The Junk Formula Era
This 1920 Hudson Super Six is a two-man racing car likely built to compete in the iconic American “Junk Formula” races of the early 20th century. The interestingly named racing series was named for the cars that raced in it, oftentimes older two-person vehicles with modified passenger car engines fitted to modified road car chassis.
The cars were typically cheap to build and race, and Junk Formula competition quickly gained a reputation for exciting, closely fought battles between daring drivers. The majority of Junk Formula cars haven’t survived to the modern day, many were crashed in competition, but those that weren’t were often scrapped once they were retired from racing – their value was low and they were often in somewhat rough condition from a hard life on the race tracks of pre-WWII America.
Those cars that have survived are now a favorite in vintage racing circles, and the character they exude often can’t be matched by immaculately restored factory-built period racing cars. The popularity of Junk Formula cars has grown significantly in recent years, and it’s now possible to see them being raced competitively in many vintage motorsport events around the world – with some of the cars now being 100 years old or older.
The Hudson Super Six
The Hudson Super Six earned the nickname “The Superlative Six” thanks to its excellent engineering, particularly for the era. It was first introduced in 1916, and featured an inline-6 layout with a total capacity of 289 cubic inches (4.7 litres), an output of 76 bhp at 2450 rpm, with a 3-speed gearbox and 2-wheel mechanical brakes.
Hudson’s new Super Six was quicker and better built than many more expensive automobiles at the time, and as a result it sold 25,772 units in its year of introduction – a 100% increase over Hudson sales the previous year. Much of the sales enthusiasm came from a series of high-speed Hudson Super Six demonstration runs made on Long Island in December 1915 to showcase the new model, the runs were highly publicized and it turned out to be a marketing masterstroke.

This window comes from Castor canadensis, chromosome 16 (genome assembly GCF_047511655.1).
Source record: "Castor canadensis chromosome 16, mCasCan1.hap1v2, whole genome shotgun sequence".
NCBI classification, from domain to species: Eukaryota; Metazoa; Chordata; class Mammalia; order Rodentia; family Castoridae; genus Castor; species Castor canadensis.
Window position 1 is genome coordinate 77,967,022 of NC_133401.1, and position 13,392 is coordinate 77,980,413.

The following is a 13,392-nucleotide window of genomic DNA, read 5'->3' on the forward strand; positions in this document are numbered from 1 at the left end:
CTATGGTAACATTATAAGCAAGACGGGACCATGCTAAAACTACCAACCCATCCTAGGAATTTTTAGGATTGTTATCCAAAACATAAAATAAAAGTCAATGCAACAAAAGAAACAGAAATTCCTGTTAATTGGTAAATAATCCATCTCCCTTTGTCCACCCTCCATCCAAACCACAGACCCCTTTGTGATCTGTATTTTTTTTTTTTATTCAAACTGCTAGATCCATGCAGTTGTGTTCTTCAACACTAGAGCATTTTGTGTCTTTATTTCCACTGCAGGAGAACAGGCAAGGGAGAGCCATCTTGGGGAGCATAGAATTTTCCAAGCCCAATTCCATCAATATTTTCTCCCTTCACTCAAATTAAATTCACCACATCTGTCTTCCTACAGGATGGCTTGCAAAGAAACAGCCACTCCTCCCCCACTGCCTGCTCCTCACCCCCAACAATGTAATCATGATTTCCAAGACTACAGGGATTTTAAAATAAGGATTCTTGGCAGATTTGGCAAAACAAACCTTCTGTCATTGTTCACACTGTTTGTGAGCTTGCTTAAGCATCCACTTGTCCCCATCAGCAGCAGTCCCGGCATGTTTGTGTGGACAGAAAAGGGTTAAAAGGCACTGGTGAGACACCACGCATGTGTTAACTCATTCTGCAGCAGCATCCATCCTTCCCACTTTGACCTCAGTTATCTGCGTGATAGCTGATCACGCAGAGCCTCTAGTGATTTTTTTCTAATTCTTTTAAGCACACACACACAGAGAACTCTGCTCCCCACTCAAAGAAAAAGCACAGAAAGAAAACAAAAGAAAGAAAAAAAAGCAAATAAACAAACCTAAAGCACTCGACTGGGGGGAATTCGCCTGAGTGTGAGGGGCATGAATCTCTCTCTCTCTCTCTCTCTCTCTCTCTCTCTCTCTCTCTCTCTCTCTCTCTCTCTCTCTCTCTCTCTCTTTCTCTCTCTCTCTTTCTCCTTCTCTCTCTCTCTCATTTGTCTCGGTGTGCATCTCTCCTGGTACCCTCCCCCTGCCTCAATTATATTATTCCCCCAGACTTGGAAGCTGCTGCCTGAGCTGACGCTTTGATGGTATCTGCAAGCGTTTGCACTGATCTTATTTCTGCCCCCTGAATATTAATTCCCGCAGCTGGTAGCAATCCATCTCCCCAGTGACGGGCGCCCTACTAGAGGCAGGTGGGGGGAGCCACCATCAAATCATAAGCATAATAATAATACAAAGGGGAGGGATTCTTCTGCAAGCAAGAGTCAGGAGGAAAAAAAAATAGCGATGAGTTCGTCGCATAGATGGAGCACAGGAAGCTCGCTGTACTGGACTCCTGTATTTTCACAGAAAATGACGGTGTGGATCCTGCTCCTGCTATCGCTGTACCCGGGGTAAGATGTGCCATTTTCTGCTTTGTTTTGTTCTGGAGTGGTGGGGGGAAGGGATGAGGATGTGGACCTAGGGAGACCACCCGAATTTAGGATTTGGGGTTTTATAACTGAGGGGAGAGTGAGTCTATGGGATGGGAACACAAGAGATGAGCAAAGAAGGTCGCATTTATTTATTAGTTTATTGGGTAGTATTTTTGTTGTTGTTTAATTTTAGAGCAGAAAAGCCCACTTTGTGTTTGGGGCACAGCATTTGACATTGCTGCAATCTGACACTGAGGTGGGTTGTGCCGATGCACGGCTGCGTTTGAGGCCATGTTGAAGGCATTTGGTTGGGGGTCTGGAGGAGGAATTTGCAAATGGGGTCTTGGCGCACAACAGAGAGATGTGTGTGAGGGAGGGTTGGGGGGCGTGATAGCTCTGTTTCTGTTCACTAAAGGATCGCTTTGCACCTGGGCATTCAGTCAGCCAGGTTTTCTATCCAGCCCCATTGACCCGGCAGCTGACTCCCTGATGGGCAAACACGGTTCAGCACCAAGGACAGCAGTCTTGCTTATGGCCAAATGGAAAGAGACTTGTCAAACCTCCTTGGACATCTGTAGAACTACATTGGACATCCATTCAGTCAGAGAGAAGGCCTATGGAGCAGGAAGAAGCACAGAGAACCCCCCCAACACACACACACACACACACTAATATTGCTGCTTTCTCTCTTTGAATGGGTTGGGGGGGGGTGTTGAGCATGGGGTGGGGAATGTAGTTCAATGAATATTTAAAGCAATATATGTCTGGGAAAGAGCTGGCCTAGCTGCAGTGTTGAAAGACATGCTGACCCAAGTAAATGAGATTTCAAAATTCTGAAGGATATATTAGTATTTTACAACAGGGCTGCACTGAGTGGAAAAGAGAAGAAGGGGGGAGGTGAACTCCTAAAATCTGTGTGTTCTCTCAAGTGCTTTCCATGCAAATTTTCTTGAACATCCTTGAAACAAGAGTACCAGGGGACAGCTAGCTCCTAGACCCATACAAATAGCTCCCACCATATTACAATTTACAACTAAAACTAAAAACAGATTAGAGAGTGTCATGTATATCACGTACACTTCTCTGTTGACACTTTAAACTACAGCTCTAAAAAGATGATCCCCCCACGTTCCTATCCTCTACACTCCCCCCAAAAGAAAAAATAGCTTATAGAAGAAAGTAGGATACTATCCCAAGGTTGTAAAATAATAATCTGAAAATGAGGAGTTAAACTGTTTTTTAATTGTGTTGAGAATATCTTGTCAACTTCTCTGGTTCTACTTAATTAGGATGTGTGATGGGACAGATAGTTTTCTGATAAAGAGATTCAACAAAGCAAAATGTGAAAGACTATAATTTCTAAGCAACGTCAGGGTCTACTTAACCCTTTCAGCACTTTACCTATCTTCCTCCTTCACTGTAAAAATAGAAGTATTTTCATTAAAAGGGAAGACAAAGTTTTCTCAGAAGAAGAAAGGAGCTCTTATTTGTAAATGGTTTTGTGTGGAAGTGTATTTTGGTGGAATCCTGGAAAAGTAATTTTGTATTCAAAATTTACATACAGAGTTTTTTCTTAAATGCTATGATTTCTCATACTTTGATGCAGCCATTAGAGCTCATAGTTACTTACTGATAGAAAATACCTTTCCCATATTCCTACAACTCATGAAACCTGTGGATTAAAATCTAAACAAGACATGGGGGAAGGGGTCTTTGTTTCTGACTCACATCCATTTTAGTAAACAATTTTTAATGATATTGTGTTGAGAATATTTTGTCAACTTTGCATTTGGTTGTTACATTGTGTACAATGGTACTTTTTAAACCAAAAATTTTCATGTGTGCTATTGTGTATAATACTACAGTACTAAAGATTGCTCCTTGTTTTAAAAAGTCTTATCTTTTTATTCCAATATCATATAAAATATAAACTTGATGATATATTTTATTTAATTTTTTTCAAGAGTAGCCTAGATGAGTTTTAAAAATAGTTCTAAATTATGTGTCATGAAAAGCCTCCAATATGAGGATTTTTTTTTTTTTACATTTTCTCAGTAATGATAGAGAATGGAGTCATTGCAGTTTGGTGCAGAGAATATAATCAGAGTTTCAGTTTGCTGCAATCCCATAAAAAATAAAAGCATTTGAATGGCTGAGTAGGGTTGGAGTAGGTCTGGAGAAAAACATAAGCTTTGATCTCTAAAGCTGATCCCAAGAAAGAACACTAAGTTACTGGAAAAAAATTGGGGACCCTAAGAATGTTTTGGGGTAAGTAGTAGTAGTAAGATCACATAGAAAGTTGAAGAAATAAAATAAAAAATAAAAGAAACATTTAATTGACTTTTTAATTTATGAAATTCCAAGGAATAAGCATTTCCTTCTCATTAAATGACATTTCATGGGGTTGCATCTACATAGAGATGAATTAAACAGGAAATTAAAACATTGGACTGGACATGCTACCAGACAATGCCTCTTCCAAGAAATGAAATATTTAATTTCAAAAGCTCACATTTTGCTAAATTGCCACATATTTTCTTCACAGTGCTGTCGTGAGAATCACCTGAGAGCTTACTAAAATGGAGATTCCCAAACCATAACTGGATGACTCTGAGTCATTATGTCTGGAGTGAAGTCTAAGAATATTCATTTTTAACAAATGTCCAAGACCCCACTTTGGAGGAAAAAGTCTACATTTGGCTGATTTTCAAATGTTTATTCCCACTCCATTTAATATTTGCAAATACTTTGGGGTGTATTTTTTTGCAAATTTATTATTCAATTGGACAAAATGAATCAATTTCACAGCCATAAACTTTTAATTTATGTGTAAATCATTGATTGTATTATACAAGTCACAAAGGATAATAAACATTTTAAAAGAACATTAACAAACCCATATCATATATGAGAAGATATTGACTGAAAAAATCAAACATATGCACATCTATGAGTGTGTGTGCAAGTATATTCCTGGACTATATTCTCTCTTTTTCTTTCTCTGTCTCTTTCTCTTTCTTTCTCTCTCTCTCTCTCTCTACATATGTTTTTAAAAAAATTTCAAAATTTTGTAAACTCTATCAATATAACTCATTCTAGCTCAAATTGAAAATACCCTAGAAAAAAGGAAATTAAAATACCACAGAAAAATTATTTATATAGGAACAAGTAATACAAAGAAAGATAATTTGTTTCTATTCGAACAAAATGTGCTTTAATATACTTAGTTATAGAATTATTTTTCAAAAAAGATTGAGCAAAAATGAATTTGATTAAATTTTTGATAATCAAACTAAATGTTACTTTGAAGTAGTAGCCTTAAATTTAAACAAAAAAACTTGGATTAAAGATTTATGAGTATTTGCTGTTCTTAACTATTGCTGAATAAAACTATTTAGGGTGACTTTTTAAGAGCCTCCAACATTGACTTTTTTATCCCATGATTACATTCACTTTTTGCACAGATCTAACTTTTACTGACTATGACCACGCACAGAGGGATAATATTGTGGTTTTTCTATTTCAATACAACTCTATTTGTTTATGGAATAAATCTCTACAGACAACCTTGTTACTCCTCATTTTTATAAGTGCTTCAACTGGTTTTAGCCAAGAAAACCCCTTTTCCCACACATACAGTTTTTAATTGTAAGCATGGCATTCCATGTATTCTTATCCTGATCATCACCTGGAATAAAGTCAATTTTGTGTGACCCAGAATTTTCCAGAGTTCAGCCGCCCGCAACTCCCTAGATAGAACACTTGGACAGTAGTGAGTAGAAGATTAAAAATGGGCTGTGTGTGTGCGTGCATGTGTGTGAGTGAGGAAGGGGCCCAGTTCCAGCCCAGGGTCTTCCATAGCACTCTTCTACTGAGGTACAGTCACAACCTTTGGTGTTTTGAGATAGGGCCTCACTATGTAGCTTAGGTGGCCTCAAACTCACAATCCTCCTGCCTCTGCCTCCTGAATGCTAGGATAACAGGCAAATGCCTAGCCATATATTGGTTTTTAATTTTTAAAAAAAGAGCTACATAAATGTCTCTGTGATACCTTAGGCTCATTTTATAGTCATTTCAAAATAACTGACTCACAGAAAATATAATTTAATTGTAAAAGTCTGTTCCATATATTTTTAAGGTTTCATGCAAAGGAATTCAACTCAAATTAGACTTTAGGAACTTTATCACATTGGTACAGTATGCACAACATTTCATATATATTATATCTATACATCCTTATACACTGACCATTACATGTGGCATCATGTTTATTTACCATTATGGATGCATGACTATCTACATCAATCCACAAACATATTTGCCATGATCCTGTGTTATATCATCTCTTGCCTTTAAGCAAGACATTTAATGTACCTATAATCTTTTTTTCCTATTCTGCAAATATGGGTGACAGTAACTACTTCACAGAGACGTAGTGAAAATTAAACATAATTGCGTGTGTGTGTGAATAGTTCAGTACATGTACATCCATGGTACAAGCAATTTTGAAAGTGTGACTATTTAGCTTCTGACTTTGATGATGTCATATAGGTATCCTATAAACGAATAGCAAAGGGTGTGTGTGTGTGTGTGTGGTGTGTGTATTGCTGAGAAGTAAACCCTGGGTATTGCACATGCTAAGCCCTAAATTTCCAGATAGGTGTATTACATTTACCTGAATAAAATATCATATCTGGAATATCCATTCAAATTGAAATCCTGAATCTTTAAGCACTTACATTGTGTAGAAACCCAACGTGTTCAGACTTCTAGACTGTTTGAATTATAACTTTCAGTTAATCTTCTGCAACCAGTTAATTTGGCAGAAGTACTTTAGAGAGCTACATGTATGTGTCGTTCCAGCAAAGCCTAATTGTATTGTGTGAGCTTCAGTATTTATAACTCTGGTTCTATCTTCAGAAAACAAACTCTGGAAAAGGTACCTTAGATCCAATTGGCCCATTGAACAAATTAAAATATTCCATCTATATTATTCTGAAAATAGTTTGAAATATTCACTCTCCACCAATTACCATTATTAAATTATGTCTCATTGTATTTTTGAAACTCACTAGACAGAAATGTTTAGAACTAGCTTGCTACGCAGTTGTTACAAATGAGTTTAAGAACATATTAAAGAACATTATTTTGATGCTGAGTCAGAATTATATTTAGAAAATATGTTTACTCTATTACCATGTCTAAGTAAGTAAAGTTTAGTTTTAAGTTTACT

The 1920 Hudson Super Six Two-Man Racing Car
The car you see here is a 1920 Hudson Super Six that’s been modified for Junk Formula competition, it’s fitted with an inline-6 Hudson engine, and rides on a shortened standard Hudson frame. It has Rudge Whitworth-type racing wheels all on four corners, with racing tires (that now need replacing of course), and a cast aluminum Miller-style aerodynamic nose.
The history of the car isn’t clearly known, but it would certainly make for an interesting research project. It was bought from 20th Century Fox in 1961 and it is visible along with the other racers at the beginning of the film Seabiscuit.
It’s being offered for sale with an estimated value of between $20,000 and $30,000 USD as part of The Bothwell Collection on the 11th of November. It could potentially make an excellent vintage race car once it’s been recommissioned, and its cinematic history will likely add significantly to the interest surrounding it.
If you’d like to read more about the car or register to bid, you can click here to visit the listing on Bonhams.
Images courtesy of Bonhams
Ben has had his work featured on CNN, Popular Mechanics, Smithsonian Magazine, Road & Track Magazine, the official Pinterest blog, the official eBay Motors blog, BuzzFeed, and many more.
Silodrome was founded by Ben back in 2010, in the years since the site has grown to become a world leader in the alternative and vintage motoring sector, with millions of readers around the world and many hundreds of thousands of followers on social media.